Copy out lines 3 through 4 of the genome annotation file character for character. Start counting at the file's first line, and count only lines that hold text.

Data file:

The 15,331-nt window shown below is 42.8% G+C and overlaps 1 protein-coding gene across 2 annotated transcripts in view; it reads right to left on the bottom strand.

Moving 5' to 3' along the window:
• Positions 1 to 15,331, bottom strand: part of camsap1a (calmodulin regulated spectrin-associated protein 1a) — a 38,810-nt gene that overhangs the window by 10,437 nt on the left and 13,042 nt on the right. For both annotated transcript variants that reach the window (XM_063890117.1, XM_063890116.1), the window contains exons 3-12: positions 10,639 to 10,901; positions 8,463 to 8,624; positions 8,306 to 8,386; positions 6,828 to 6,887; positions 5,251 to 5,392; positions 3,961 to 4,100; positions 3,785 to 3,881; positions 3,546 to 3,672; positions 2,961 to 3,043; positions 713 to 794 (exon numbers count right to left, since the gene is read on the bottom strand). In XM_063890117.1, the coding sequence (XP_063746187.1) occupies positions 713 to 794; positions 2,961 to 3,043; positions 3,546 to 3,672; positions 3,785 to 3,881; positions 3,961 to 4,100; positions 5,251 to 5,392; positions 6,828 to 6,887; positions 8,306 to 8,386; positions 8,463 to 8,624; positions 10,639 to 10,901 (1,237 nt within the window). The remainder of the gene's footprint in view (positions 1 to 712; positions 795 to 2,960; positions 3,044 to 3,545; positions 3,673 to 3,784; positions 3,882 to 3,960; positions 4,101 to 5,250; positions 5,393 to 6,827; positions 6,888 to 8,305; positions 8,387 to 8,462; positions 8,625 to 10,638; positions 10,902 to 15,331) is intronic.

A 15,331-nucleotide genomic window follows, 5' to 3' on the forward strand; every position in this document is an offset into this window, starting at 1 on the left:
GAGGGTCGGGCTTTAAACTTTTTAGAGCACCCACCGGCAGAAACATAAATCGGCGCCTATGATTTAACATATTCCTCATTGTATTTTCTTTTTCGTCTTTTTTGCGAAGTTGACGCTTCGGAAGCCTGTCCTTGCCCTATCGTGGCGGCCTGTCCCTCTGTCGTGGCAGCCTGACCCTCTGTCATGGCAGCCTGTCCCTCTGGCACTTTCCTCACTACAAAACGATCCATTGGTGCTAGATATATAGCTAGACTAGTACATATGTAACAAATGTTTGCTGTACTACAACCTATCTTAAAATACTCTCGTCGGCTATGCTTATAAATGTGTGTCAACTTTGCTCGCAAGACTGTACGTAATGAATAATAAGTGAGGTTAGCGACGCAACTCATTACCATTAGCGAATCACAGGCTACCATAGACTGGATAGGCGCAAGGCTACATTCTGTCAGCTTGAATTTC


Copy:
• Positions 1 to 15,331, bottom strand: part of camsap1a (calmodulin regulated spectrin-associated protein 1a) — a 38,810-nt gene that overhangs the window by 10,437 nt on the left and 13,042 nt on the right. For both annotated transcript variants that reach the window (XM_063890117.1, XM_063890116.1), the window contains exons 3-12: positions 10,639 to 10,901; positions 8,463 to 8,624; positions 8,306 to 8,386; positions 6,828 to 6,887; positions 5,251 to 5,392; positions 3,961 to 4,100; positions 3,785 to 3,881; positions 3,546 to 3,672; positions 2,961 to 3,043; positions 713 to 794 (exon numbers count right to left, since the gene is read on the bottom strand). In XM_063890117.1, the coding sequence (XP_063746187.1) occupies positions 713 to 794; positions 2,961 to 3,043; positions 3,546 to 3,672; positions 3,785 to 3,881; positions 3,961 to 4,100; positions 5,251 to 5,392; positions 6,828 to 6,887; positions 8,306 to 8,386; positions 8,463 to 8,624; positions 10,639 to 10,901 (1,237 nt within the window). The remainder of the gene's footprint in view (positions 1 to 712; positions 795 to 2,960; positions 3,044 to 3,545; positions 3,673 to 3,784; positions 3,882 to 3,960; positions 4,101 to 5,250; positions 5,393 to 6,827; positions 6,888 to 8,305; positions 8,387 to 8,462; positions 8,625 to 10,638; positions 10,902 to 15,331) is intronic.

A 15,331-nucleotide genomic window follows, 5' to 3' on the forward strand; every position in this document is an offset into this window, starting at 1 on the left: